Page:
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Notices: Regulated tenancies

This content applies to England

Notice requirements for regulated tenancies.

For further information about the the procedure for getting possession of a property let on an regulated tenancy see Ending a regulated tenancy.

exclamation Please, note that from 27 March 2020, all ongoing possession proceedings are suspended for 90 days. For more information about emergency measures introduced to deal with the impact of the coronavirus (COVID-19) pandemic on tenants, visit the Protection for tenants page in the Coronavirus (COVID-19) and housing section.

Contractual protected tenancies

The landlord must first serve a valid notice to quit (NTQ) on the tenant to end a periodic contractual tenancy regulated by the Rent Act 1977. The landlord cannot commence possession proceedings until the notice period has expired, or in cases of fixed-term tenancies until the term has expired.[1] When a contractual tenancy comes to an end, either by NTQ or by effluxion of time and the tenant remains in occupation, a statutory tenancy arises.

For information about the requirements for a landlord's NTQ to be valid see the page Notices to quit: Landlords.

exclamationPlease, note that for any NTQ served on a contractual protected tenant between 26 March 2020 and 30 September 2020, the minimum notice period is three months.[2] For more information about emergency measures introduced to deal with the impact of the coronavirus (COVID-19) pandemic on tenants, visit the Protection for tenants page in the Coronavirus (COVID-19) and housing section.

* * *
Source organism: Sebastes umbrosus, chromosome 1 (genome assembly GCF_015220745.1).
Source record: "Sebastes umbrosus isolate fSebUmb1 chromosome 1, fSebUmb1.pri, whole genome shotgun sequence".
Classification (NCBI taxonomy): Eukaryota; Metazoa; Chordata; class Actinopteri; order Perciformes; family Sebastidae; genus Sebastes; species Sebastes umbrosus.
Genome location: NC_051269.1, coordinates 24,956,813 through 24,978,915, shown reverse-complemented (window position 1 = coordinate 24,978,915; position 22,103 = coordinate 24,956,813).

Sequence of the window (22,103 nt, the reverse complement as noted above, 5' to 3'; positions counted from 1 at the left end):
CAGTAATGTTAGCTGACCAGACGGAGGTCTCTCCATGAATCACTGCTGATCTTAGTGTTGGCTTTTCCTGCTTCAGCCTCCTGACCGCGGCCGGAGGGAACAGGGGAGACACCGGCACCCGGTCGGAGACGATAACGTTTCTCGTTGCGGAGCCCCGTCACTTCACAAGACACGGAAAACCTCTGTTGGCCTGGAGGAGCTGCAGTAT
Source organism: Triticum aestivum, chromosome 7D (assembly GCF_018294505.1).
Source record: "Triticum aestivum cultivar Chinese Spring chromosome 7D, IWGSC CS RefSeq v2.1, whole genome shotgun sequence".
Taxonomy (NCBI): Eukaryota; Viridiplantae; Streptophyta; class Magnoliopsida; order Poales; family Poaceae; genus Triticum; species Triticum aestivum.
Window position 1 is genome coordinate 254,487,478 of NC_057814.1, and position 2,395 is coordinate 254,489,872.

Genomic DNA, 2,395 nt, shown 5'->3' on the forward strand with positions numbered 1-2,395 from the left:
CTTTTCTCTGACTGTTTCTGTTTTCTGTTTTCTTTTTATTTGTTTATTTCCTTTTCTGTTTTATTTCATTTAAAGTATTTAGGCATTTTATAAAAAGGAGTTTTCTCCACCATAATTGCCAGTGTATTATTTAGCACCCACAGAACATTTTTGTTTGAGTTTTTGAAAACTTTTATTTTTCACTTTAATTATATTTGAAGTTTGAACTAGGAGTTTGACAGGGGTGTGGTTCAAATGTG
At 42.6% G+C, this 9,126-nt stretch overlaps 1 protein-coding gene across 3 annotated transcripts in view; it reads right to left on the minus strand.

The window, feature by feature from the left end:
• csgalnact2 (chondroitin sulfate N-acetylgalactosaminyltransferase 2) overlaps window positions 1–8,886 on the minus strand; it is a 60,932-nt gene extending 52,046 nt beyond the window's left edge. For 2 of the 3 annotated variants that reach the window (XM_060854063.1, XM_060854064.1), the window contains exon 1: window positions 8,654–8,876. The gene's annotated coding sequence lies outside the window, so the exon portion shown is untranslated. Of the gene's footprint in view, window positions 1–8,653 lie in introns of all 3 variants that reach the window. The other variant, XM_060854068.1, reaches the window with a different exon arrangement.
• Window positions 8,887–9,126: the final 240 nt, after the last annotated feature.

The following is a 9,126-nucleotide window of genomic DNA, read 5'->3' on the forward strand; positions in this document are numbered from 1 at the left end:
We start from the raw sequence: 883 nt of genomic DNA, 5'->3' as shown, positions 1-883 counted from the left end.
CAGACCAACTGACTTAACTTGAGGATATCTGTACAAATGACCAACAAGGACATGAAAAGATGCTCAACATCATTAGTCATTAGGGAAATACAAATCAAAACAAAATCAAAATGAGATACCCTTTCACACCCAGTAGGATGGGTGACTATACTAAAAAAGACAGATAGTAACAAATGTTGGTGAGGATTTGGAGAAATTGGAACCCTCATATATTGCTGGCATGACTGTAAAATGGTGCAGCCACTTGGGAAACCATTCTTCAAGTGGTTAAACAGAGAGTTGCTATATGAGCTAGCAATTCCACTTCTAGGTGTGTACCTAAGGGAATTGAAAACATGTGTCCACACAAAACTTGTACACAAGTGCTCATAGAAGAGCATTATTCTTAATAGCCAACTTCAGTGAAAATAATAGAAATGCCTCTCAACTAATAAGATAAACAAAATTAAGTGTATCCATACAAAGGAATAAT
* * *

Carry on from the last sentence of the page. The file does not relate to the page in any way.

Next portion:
Statutory tenancies

The landlord does not need to serve any notice on the tenant to end a statutory tenancy regulated by the Rent Act 1977 prior to commence possession proceedings.[3]

exclamationPlease, note that between 26 March 2020 and 30 September 2020 a landlord will be required to serve at least three months' notice of intention to commence proceedings.[4] For more information about emergency measures introduced to deal with the impact of the coronavirus (COVID-19) pandemic on tenants, visit the Protection for tenants page in the Coronavirus (COVID-19) and housing section.

When the statutory tenancy arises, the tenant ceases to have a legal interest in land, but instead has a personal right of occupation. The obligations of the parties to the contract remain as before.[5]

Rent is still payable but where the contractual protected tenancy has ended, the landlord can claim payment of mesne profits instead of claiming payment of rent. This is to avoid a former tenant being able to use the argument that the payment of rent following the termination of the original contractual tenancy has given rise to the creation of a new contractual tenancy.[6] Mesne profits are a form of compensation for use of land, which may be claimed after a contractual protected tenancy ends but where the former tenant holds on to possession of the premises subject to the former tenancy. A landlord can recover mesne profits from the date of the expiry of the tenant's legal interest in the land and until possession is ordered. Mesne profits are usually calculated according to the fair value of the premises but in cases of regulated tenants this fair value will not usually exceed the level of a fair rent.[7]

Wales

The information on this page applies only to England. Go to Shelter Cymru for information relating to Wales.

[1] s.5, Protection from Eviction Act 1977.

[2] s.5(1) Protection from Eviction Act 1977, as amended by para 2(1)(-2) Sch 29 Coronavirus Act 2020; para 1 Sch 29 Coronavirus Act 2020

[3] s.3(4), Rent Act 1977.

[4] ss. 4A-4F Rent Act 1977, as inserted by para 2(3) Sch 29 Coronavirus Act 2020; para 1 Sch 29 Coronavirus Act 2020.

[5] Sch.1, part II, para 13(2), Rent Act 1977.

[6] Braintree DC v Vincent [2004] EWCA Civ 415.

[7] Swordheath Properties Ltd v Tabet [1979] 1 WLR 285, CA.

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